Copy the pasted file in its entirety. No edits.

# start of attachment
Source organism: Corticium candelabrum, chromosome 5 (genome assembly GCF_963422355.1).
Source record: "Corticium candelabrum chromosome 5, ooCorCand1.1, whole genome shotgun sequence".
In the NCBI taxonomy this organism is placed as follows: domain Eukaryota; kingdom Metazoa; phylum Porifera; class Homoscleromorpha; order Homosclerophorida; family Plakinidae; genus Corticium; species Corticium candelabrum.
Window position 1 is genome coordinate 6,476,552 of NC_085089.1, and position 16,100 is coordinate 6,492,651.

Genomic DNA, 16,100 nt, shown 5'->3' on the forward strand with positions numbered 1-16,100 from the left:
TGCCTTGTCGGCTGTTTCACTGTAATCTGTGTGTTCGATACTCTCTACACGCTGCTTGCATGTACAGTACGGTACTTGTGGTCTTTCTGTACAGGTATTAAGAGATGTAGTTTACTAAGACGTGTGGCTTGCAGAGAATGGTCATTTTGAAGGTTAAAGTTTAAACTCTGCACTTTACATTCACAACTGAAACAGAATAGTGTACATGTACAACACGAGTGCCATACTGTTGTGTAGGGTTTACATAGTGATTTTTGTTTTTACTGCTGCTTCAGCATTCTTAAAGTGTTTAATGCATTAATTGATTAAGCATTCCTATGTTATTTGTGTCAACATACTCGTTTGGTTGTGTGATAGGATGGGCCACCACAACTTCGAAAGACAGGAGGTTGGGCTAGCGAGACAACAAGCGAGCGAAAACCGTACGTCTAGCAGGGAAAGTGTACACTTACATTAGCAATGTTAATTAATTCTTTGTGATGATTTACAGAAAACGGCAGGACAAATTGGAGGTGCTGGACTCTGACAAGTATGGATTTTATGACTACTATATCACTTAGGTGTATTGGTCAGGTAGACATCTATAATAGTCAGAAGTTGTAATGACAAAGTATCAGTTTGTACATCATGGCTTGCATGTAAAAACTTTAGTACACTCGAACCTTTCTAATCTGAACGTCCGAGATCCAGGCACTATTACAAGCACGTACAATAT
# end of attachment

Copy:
Source organism: Corticium candelabrum, chromosome 5 (genome assembly GCF_963422355.1).
Source record: "Corticium candelabrum chromosome 5, ooCorCand1.1, whole genome shotgun sequence".
In the NCBI taxonomy this organism is placed as follows: domain Eukaryota; kingdom Metazoa; phylum Porifera; class Homoscleromorpha; order Homosclerophorida; family Plakinidae; genus Corticium; species Corticium candelabrum.
Window position 1 is genome coordinate 6,476,552 of NC_085089.1, and position 16,100 is coordinate 6,492,651.

Genomic DNA, 16,100 nt, shown 5'->3' on the forward strand with positions numbered 1-16,100 from the left:
TGCCTTGTCGGCTGTTTCACTGTAATCTGTGTGTTCGATACTCTCTACACGCTGCTTGCATGTACAGTACGGTACTTGTGGTCTTTCTGTACAGGTATTAAGAGATGTAGTTTACTAAGACGTGTGGCTTGCAGAGAATGGTCATTTTGAAGGTTAAAGTTTAAACTCTGCACTTTACATTCACAACTGAAACAGAATAGTGTACATGTACAACACGAGTGCCATACTGTTGTGTAGGGTTTACATAGTGATTTTTGTTTTTACTGCTGCTTCAGCATTCTTAAAGTGTTTAATGCATTAATTGATTAAGCATTCCTATGTTATTTGTGTCAACATACTCGTTTGGTTGTGTGATAGGATGGGCCACCACAACTTCGAAAGACAGGAGGTTGGGCTAGCGAGACAACAAGCGAGCGAAAACCGTACGTCTAGCAGGGAAAGTGTACACTTACATTAGCAATGTTAATTAATTCTTTGTGATGATTTACAGAAAACGGCAGGACAAATTGGAGGTGCTGGACTCTGACAAGTATGGATTTTATGACTACTATATCACTTAGGTGTATTGGTCAGGTAGACATCTATAATAGTCAGAAGTTGTAATGACAAAGTATCAGTTTGTACATCATGGCTTGCATGTAAAAACTTTAGTACACTCGAACCTTTCTAATCTGAACGTCCGAGATCCAGGCACTATTACAAGCACGTACAATAT